Not that you would use an ice scraper, but in case you were tempted, take it from me, it’s a bad idea.  When we began we were under the impression that we were missing all sorts of specialized wallpapering tools, and that we would need to aggressively press every crease and bubble out with all our might.

We learned that what happens when you use an ice scraper or squeegee is that you pretty much make the creases irreversible.  What works better is to gently and patiently smooth each panel by hand, beginning at the top.

Red House West || Wallpapering

Especially if you’ve booked the bottom of the panel, you have plenty of time to work out all of the bumps (we found that we could smooth and adjust each panel for about 25 minutes after it was first placed on the wall).  Once you’ve got the top smoothed out, move to the middle, and then to the bottom.  When you have the bottom of the panel smooth, go back to the top and middle and gently push out any bubbles that have appeared.

Red House West || Wallpapering

4.  Space Between Panels is Better than Overlapping Edges

When we began, we were nervous about getting the panels to perfectly abut each other and we erred on the side of overlapping.  We didn’t realize at the time that the panels can be shifted for a long while after they’re placed on the wall, so there is ample time to scooch them into position.  On the flip side, once the edges are overlapped, it’s next to impossible to un-overlap them.

Red House West || Wallpapering

There’s one edge in particular in the playroom that is overlapped, and while it’s no big deal, you can definitely see it.  There’s a little ridge that catches the light and it interrupts the image (though I’m sure no one but me and Katie would ever notice).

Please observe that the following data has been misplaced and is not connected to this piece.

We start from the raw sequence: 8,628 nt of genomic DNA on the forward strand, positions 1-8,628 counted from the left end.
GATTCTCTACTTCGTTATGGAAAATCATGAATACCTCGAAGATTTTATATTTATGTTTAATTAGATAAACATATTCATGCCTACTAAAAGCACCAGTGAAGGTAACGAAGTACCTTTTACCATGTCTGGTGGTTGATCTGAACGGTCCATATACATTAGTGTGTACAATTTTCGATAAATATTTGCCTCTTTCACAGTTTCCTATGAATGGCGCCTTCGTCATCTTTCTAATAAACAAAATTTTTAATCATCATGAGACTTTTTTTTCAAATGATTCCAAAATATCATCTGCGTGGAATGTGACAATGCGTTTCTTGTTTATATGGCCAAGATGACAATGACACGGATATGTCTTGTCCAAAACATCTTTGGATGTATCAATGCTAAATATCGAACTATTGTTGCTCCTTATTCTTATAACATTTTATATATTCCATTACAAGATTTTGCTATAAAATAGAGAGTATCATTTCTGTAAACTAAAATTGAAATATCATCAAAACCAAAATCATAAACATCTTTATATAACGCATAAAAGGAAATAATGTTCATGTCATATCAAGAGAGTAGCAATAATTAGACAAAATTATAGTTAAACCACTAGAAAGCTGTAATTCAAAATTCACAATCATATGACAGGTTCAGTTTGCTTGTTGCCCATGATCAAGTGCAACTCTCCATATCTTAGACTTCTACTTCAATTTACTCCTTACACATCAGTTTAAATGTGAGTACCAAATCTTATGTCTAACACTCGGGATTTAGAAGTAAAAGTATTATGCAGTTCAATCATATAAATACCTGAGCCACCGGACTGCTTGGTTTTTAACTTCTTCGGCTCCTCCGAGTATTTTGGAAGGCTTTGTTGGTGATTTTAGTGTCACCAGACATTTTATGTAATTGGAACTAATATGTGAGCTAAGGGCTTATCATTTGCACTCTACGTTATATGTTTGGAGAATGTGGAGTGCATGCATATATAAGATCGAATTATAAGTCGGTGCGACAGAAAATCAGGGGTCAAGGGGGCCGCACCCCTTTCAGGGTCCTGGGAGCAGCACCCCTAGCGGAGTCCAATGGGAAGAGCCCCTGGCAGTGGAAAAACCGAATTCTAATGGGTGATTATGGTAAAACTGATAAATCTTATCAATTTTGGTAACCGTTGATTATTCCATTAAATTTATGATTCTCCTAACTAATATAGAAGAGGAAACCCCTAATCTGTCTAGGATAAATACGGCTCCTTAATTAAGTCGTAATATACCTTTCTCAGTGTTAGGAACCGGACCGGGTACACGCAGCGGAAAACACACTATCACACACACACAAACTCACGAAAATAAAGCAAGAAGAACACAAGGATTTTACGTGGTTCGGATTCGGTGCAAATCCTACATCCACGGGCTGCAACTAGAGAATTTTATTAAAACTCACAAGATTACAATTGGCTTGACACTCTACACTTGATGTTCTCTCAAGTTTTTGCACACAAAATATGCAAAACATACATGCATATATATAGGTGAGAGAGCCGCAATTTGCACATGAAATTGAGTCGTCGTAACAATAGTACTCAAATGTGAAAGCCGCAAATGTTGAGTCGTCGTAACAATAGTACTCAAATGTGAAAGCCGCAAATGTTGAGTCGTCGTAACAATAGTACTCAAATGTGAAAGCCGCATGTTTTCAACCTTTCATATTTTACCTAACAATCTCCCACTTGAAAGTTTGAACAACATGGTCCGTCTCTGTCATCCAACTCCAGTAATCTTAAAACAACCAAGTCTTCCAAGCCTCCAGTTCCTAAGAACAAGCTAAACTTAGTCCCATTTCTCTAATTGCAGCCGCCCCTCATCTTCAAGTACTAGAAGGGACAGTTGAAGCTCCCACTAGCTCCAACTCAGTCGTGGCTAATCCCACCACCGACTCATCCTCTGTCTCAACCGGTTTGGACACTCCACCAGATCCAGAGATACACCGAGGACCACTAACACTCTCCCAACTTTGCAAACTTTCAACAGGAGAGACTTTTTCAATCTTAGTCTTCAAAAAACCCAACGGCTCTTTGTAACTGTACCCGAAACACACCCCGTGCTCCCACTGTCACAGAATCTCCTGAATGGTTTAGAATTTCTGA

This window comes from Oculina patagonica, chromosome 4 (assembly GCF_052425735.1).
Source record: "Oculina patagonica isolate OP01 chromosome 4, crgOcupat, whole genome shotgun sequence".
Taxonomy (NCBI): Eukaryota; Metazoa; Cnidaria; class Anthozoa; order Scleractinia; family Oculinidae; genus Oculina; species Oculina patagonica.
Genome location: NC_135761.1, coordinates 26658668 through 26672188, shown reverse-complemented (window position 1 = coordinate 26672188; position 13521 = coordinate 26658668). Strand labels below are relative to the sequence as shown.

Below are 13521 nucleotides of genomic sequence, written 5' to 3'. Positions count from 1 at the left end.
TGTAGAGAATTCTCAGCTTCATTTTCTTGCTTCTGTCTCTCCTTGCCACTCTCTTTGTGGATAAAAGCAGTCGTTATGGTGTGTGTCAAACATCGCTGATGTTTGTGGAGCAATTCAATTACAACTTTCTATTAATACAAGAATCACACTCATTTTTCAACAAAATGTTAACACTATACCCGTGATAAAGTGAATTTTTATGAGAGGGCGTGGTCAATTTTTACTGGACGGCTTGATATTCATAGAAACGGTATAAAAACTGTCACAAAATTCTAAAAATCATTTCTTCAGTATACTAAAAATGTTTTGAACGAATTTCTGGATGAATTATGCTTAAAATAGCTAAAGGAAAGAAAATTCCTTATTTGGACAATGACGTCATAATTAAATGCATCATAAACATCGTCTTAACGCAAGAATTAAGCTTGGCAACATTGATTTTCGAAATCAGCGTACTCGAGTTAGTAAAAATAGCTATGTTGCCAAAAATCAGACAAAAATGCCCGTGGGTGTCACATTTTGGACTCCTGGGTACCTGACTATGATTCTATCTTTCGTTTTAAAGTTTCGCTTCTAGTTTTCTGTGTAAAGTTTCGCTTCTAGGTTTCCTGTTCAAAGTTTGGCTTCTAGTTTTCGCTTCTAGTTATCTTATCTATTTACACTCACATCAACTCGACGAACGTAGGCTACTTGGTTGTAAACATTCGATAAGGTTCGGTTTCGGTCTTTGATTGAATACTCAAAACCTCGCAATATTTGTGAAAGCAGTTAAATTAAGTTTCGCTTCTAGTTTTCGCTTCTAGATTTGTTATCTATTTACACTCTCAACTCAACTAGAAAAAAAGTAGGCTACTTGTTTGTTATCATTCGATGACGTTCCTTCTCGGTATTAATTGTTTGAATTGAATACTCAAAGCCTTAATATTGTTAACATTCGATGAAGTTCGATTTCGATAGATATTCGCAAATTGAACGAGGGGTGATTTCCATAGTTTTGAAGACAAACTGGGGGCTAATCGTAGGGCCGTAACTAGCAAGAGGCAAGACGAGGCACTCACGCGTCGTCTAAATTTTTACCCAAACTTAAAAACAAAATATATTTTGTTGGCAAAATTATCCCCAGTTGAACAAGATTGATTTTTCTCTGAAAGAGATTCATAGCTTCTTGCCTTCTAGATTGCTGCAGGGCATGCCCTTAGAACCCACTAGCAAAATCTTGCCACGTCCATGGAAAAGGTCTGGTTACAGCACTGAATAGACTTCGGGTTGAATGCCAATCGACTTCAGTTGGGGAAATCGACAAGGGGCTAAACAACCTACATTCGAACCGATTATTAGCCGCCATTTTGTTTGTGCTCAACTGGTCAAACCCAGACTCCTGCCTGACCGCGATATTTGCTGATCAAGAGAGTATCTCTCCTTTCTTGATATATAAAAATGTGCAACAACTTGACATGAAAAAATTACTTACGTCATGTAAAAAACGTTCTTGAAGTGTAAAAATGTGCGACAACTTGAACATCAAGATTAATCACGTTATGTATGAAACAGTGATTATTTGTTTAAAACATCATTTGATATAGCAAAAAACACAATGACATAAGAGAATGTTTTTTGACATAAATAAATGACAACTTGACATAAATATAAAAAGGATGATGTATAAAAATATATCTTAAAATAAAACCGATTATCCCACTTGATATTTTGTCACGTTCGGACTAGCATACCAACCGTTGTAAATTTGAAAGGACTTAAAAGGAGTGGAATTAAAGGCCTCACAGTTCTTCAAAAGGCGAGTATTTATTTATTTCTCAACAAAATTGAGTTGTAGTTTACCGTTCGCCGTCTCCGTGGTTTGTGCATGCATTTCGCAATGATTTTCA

5.  Use a Sharp Utility Knife and Change the Blade Often

One of the things I’m really proud of is that the wallpaper edges are straight and sharp.

Red House West || Wallpapering

To my eye, the nice clean edges go a long way toward making it look like a pro job.  But cutting wet paper isn’t easy–as soon as the blade was the slightest bit dull the edge of the wallpaper would start to pull and shred.

We ended up using a new blade for pretty much every panel.  When cutting around one of the outlets I did tear a section of the paper, which led to us learning another valuable lesson: patching is possible.  I took the torn piece, smoothed it out, and stuck it back on the wall.  I don’t think I could find it today if I tried.

And that’s it!  It took us a full day to finish, but once we got the hang of it (no pun intended) it wasn’t difficult.   The end result is, as the blogger kids these days say, ‘impactful’.

Red House West || Wallpapering

It really does make the room magical, and most importantly, Opal loves it.

Opal in her favorite construction equipment PJs, making her camping guys (Bass Pro shop action figures from the thrift store) pose for the camera.

Opal in her favorite construction equipment PJs, making her ‘camping guys’ (action figures from the thrift store) pose for the camera.  I could (and do) stare at those eyes all day.

The rest of the room is coming along, and I’ll share the full reveal soon.  Thanks everybody!